Skeletons at Midnight

An old poem this week. I spent a wonderful evening  with a friend once sharing all the gory details of our past with each other, something we hadn’t done yet although we had been friends for a while. The Boy wasn’t around yet, but she had quite recently had her first child. We got so involved in each other’s stories that at one point she said: “For a moment I forgot I had a baby upstairs!” When I got home I wrote this for her.

Skeletons at Midnight

behind the door was not
the shallow grave of dead secrets

but Narnia

Deeper now, and richer
are the colours of your face
against this backdrop.

These chords I hear
for the first time
change the meaning of the melody
that you are to me.

And here, for you, is my symphony.

These former selves are not us
just trailing shadows that lead
to now
and who we are
and will be:

two women
on a couch at midnight
with a cup of tea.

(c) Judith Kingston, 2010


16 responses

  1. What a beautiful beautiful poem to write for your friend. I love ‘just trailing shadows’. What a wonderful friend you are to see beyond the chatting to the depth of friendship that you shared. xx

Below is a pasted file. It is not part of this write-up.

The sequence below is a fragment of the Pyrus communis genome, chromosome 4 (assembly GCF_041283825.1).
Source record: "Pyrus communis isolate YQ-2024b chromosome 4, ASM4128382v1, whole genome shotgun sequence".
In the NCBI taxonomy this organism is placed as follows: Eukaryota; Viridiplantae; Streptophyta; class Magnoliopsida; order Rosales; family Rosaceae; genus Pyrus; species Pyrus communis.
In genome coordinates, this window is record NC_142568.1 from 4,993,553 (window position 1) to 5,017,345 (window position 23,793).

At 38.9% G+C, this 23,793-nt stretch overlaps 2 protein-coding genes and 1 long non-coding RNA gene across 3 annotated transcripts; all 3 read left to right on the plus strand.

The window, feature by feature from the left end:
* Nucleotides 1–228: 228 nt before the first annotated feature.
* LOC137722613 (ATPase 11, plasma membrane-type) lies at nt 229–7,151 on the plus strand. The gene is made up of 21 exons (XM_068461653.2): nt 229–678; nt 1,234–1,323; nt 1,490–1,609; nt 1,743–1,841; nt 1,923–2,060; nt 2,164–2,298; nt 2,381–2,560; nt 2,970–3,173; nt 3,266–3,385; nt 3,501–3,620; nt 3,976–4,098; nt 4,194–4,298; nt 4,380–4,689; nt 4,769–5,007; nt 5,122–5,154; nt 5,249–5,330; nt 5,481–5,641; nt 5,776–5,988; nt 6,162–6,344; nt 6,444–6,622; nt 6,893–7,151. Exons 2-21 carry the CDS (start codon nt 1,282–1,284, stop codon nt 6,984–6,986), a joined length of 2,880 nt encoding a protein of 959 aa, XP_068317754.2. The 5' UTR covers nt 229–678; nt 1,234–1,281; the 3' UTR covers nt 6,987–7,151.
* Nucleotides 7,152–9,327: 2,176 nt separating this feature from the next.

2. Wow! This gave me goosebumps! What a wonderful thing to write for a friend. I just love the bit about the trailing shadows of our past, in fact I’m going to copy out that part and stick it up! Wonderful reminder that our past doesn’t have to define us, and that our future is yet to happen xx

  3. Oh that’s truly the stuff that stories are made of. It’s utterly beautiful your friend must treasure it. If it were not for the fact that my round-up is submitted and scheduled (beyond my control) I would have been highlighting this as a golden oldie. I think its my favourite of yours yet xx

    • Oh thank you, that is lovely to hear.

      Running out of golden oldies now, think I have perhaps four more old poems up my sleeve for weeks when I haven’t written anything and then I’ll just have to keep writing new stuff. 🙂 Or switch to prose.

  4. Pingback: Guest Poem: Trebarwith Strands | Secrets of the Sandpit

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